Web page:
LOS ANGELES (CNS) – Los Angeles County’s board of directors on Tuesday approved an amendment to the state grant deed clearing the way for the county, Bruce’s Beach – a stretch of Manhattan Beach shoreline that was removed by its black owners nearly a century ago – to the descendants of Willa and Charles Bruce.
What you need to know
- Willa and Charles Bruce bought their land for $ 1,225 in 1912
- They eventually added a few other parcels of land and created a beach resort for black residents who at the time had few opportunities to enjoy the California coastline
- The resort quickly became a target of the area’s white population, leading to vandalism, vehicle attacks on black visitors, and even an attack by the KKK. in 1920
- The public seizure of the property has long shaped the history of Manhattan Beach and has been the focus of attention in recent years
Supervisor Janice Hahn, who campaigned for the heirs to take control of property confiscated from Manhattan Beach by a significant domain, said the ball was now back in the county court.
She called the approval of the board of directors “a final step before we correct this historical injustice”.
Hahn also noted that due to the redistribution, she no longer represents Manhattan Beach, which is now in Supervisor Holly Mitchell’s second district.
“This is a very tangled web that we’re weaving,” said Mitchell. “I look forward to taking the baton and taking the lead to see what the next steps will be for the county.”
The board directed the county CEO in October to work with staff from the treasurer and tax authority to identify and screen potential applicants. The county must also work with the family to determine how ownership can be transferred in such a way that the inheritance tax burden on the descendants is reduced when they are taken into possession.
The state law gives the county the leeway to handle the transfer, but it states that this is in the best interests of the county and the general public.
Hahn said she hoped the Bruce’s Beach broadcast would serve as an example to others.
“We will be a role model for the country when it comes to correcting an injustice, even if it is 100 years old,” said Hahn. “I hope we will spend the next 100 years in this country exploring every possible opportunity we have to tell the truth and then to reconcile, improve and heal.”
The public confiscation of the property has long shaped the history of Manhattan Beach and has been the focus of a nationwide reckoning with racial injustice in recent years.
Los Angeles resident and black surfer Jessa Williams told the board in October that it was going to be about a lot more than just that particular piece of land.
“The average white family has ten times the wealth of the average black family, and white college graduates have seven times more wealth than black college graduates,” said Williams. “No personal responsibility, hard work, or bootstrapping can fill that wealth gap, and this story paints a picture of how and why we are here.”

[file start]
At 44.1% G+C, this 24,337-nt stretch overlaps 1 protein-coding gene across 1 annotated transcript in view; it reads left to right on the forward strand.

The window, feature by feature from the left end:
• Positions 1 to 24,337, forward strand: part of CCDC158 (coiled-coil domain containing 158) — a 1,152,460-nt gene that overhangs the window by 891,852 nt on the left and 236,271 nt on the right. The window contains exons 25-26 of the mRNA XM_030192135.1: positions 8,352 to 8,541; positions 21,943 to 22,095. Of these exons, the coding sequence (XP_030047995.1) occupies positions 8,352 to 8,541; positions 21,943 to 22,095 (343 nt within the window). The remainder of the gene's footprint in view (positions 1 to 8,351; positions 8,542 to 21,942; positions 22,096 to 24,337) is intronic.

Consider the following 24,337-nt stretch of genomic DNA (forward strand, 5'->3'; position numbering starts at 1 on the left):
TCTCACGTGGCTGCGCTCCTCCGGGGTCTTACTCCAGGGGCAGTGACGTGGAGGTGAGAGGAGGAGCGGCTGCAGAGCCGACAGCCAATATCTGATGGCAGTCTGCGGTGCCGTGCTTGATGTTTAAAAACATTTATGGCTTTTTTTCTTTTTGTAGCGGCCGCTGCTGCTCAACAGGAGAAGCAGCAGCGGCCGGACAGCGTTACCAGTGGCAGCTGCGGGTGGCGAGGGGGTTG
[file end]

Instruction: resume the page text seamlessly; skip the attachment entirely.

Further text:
Williams’ statements are supported by research by the Brookings Institution.
“More than just beachfront property has been taken, generations of opportunities have been stolen,” she told the board.
Willa and Charles Bruce bought their land for $ 1,225 in 1912. They eventually added a few other parcels of land and created a beach resort for black residents who at the time had few opportunities to enjoy the California coastline.
The resort, with a bathhouse, dance hall, and café, attracted other black families who bought adjacent land and hoped for a seaside retreat.
But the resort quickly became a target of the area’s white population, leading to vandalism, vehicle attacks on black visitors, and even a 1920 attack by the Ku Klux Klan.
The Bruces were not deterred by this and continued to operate their small enclave, but under increasing pressure the city abandoned their property and the surrounding parcels in 1924 and confiscated a significant area under the pretext of wanting to build a city park.
The resort was put out of business, and the Bruces and other black families eventually lost their land in 1929.
The families complained, claiming they were victims of a racially motivated deportation. The Bruces were eventually awarded damages, as were other displaced families. But the Bruces had nowhere to reopen their resort in town.
Although the city claimed the land was needed for a park, the property stood empty for decades. It was not until 1960 that a park was created on part of the confiscated land, and city authorities feared the displaced families could take legal action if the property was not used for the confiscated purpose.
The exact land that Bruces owned was transferred to the state and then to the county in 1995.
The city park, which is now on part of the land seized by the city, has had different names over the years. But it wasn’t until 2006 that the city agreed to rename the park “Bruce’s Beach” in honor of the displaced family, which critics ridiculed as a hollow gesture.